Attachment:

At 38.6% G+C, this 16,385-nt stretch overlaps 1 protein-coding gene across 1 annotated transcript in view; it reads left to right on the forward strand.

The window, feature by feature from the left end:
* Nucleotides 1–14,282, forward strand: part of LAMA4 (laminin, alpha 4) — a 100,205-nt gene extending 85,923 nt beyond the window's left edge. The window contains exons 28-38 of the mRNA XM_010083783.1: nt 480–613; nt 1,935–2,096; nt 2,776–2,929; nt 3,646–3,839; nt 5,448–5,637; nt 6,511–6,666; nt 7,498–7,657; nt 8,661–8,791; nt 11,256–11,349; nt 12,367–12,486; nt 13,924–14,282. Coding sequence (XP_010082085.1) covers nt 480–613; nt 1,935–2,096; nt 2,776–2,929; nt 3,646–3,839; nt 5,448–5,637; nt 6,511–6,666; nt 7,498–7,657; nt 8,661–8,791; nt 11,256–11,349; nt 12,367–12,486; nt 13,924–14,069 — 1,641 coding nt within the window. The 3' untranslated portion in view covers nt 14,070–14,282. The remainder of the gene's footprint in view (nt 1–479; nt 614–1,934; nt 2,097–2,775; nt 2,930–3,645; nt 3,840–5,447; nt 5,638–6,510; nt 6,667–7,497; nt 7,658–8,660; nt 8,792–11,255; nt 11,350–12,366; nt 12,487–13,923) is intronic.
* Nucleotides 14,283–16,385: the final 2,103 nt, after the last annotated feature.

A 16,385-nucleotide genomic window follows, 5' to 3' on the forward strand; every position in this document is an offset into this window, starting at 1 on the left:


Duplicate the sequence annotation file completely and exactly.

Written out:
At 38.6% G+C, this 16,385-nt stretch overlaps 1 protein-coding gene across 1 annotated transcript in view; it reads left to right on the forward strand.

The window, feature by feature from the left end:
* Nucleotides 1–14,282, forward strand: part of LAMA4 (laminin, alpha 4) — a 100,205-nt gene extending 85,923 nt beyond the window's left edge. The window contains exons 28-38 of the mRNA XM_010083783.1: nt 480–613; nt 1,935–2,096; nt 2,776–2,929; nt 3,646–3,839; nt 5,448–5,637; nt 6,511–6,666; nt 7,498–7,657; nt 8,661–8,791; nt 11,256–11,349; nt 12,367–12,486; nt 13,924–14,282. Coding sequence (XP_010082085.1) covers nt 480–613; nt 1,935–2,096; nt 2,776–2,929; nt 3,646–3,839; nt 5,448–5,637; nt 6,511–6,666; nt 7,498–7,657; nt 8,661–8,791; nt 11,256–11,349; nt 12,367–12,486; nt 13,924–14,069 — 1,641 coding nt within the window. The 3' untranslated portion in view covers nt 14,070–14,282. The remainder of the gene's footprint in view (nt 1–479; nt 614–1,934; nt 2,097–2,775; nt 2,930–3,645; nt 3,840–5,447; nt 5,638–6,510; nt 6,667–7,497; nt 7,658–8,660; nt 8,792–11,255; nt 11,350–12,366; nt 12,487–13,923) is intronic.
* Nucleotides 14,283–16,385: the final 2,103 nt, after the last annotated feature.

A 16,385-nucleotide genomic window follows, 5' to 3' on the forward strand; every position in this document is an offset into this window, starting at 1 on the left: